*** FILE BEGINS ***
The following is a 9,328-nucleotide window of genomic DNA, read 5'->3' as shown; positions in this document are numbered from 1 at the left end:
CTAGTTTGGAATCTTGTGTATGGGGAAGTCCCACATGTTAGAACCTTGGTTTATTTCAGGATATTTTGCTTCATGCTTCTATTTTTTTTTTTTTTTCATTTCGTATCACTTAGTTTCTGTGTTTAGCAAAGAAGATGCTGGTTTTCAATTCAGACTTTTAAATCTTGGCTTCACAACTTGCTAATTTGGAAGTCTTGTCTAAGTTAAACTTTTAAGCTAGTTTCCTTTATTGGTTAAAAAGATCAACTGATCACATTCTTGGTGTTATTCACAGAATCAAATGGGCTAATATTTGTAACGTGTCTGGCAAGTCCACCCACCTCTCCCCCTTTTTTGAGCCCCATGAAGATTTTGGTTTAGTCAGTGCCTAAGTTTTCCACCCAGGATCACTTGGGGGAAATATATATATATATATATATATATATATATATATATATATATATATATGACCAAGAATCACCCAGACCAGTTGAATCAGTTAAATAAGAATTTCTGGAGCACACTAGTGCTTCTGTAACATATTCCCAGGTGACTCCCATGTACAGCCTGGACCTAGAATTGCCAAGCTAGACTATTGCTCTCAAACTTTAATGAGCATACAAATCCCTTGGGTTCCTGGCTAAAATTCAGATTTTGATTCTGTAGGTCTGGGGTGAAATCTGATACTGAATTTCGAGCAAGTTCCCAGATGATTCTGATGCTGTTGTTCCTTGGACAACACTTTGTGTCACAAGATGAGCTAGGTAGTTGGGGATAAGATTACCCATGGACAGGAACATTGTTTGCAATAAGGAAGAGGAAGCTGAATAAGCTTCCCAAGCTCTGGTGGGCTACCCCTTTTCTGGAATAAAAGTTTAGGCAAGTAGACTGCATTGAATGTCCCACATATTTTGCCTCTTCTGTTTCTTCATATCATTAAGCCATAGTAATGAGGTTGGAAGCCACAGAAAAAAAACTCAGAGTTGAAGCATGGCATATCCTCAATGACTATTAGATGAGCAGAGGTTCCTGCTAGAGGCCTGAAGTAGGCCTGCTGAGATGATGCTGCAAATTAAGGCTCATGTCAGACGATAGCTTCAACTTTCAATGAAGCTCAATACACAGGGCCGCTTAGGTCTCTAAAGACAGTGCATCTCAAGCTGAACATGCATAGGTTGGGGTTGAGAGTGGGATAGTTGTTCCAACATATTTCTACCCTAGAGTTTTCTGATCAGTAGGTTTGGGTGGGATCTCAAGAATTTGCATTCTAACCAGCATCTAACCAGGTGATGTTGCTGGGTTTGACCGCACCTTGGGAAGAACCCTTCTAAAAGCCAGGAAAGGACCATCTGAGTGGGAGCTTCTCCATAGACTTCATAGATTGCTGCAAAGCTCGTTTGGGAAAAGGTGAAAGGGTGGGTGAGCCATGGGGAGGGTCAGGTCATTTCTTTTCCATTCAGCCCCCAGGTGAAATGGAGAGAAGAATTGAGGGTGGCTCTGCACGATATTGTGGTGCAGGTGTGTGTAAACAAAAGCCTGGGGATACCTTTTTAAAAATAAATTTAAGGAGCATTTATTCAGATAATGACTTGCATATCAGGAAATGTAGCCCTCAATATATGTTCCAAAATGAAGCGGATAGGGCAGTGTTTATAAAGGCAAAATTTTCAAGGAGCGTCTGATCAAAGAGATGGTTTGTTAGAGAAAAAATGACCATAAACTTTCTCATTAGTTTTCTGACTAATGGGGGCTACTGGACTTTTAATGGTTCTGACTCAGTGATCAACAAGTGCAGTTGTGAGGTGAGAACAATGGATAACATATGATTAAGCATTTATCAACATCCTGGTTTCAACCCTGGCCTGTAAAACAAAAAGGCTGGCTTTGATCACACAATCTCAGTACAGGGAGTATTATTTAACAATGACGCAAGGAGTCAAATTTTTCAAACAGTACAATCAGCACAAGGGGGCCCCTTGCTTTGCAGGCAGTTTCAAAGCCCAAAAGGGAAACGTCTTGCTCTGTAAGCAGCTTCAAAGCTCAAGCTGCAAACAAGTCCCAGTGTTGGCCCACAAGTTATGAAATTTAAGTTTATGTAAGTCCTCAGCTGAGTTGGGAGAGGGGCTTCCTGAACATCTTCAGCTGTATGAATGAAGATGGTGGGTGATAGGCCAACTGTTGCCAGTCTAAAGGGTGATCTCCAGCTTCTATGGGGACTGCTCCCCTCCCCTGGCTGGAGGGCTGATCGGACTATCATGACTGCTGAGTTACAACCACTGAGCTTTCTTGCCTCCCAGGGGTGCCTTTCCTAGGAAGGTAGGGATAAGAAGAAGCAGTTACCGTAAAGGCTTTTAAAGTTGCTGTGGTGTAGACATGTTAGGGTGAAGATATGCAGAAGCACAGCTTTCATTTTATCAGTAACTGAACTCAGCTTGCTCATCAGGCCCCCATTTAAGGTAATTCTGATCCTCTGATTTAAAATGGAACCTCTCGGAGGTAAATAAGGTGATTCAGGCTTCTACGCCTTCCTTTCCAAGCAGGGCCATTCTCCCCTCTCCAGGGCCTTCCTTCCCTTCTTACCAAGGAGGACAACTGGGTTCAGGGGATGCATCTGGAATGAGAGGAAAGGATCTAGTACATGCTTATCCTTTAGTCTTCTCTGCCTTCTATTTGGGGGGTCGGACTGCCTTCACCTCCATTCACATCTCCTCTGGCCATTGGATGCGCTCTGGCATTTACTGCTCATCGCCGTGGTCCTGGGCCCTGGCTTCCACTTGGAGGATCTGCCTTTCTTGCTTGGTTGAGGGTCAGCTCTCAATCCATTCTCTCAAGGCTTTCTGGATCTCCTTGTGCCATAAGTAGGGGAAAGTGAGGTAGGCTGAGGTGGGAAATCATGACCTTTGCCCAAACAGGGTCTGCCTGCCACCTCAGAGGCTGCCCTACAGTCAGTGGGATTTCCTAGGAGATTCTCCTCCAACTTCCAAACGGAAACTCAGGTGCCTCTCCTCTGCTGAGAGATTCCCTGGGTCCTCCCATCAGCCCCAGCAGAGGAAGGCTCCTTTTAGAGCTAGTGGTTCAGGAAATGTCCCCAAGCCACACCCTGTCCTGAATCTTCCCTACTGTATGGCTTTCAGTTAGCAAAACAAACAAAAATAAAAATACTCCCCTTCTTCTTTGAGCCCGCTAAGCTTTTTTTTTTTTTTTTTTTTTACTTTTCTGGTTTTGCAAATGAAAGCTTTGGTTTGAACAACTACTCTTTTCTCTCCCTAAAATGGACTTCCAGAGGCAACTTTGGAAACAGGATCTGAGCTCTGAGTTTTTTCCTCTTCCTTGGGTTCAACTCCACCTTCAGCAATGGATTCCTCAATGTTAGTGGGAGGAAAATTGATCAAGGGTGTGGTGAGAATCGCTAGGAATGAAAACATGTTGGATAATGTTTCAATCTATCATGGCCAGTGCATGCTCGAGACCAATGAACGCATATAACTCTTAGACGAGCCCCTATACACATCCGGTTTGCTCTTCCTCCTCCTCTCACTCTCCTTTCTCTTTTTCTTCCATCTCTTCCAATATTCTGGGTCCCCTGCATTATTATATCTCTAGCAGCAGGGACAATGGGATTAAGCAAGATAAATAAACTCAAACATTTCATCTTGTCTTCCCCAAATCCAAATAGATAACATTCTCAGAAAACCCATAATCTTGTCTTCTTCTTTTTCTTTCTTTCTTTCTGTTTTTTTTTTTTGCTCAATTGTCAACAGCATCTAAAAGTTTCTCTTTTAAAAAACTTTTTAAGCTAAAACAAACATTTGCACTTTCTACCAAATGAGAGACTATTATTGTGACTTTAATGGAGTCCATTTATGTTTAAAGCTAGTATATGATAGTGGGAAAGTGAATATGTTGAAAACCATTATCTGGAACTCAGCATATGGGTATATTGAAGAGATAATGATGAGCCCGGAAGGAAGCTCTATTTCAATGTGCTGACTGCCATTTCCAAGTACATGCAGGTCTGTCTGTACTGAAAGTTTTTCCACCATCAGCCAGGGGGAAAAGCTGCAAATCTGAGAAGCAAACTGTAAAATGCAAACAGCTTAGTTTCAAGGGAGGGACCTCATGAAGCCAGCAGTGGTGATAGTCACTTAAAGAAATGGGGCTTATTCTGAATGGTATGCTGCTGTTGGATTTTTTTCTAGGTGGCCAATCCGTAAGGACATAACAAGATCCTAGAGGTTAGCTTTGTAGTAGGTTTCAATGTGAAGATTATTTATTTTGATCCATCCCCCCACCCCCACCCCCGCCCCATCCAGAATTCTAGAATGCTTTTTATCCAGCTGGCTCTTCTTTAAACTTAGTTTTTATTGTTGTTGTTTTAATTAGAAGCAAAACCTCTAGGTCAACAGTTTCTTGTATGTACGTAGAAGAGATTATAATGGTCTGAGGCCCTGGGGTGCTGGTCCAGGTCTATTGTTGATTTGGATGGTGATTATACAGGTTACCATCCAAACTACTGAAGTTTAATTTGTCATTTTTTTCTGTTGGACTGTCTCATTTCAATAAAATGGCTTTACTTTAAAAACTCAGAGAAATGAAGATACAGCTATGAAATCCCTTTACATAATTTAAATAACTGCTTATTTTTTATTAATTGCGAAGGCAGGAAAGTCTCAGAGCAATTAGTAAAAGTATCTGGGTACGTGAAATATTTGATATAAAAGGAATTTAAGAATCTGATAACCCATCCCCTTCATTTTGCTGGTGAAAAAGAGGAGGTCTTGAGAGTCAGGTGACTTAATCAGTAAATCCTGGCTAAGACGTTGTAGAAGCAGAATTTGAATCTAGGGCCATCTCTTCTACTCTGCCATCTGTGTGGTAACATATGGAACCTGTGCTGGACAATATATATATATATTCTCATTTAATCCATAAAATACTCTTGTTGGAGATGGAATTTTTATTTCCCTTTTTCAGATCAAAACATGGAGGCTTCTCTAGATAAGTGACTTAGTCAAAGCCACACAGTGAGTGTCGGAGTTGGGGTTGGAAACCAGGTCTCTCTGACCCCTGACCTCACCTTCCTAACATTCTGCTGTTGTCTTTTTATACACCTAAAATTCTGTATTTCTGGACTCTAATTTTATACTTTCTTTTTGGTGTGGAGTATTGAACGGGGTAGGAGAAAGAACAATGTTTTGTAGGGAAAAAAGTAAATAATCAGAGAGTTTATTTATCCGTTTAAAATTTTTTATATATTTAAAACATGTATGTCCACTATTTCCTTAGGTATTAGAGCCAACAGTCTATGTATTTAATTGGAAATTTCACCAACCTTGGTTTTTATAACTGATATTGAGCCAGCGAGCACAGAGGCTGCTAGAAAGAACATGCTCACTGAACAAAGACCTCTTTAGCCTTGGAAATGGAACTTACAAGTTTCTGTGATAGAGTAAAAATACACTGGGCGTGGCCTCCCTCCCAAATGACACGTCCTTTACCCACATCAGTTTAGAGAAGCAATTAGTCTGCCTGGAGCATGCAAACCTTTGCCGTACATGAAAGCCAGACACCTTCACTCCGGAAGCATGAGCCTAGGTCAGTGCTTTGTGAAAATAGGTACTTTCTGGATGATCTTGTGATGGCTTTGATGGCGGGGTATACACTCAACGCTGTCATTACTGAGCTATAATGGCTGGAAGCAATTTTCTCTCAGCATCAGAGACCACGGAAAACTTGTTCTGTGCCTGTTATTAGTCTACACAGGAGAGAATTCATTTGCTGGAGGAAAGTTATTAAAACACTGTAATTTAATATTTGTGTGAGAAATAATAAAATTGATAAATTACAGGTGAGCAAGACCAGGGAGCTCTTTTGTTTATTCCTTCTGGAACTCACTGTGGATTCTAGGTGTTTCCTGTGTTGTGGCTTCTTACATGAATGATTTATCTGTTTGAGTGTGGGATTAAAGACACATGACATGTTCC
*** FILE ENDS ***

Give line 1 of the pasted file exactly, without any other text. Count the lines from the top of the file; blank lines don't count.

The following is a 9,328-nucleotide window of genomic DNA, read 5'->3' as shown; positions in this document are numbered from 1 at the left end: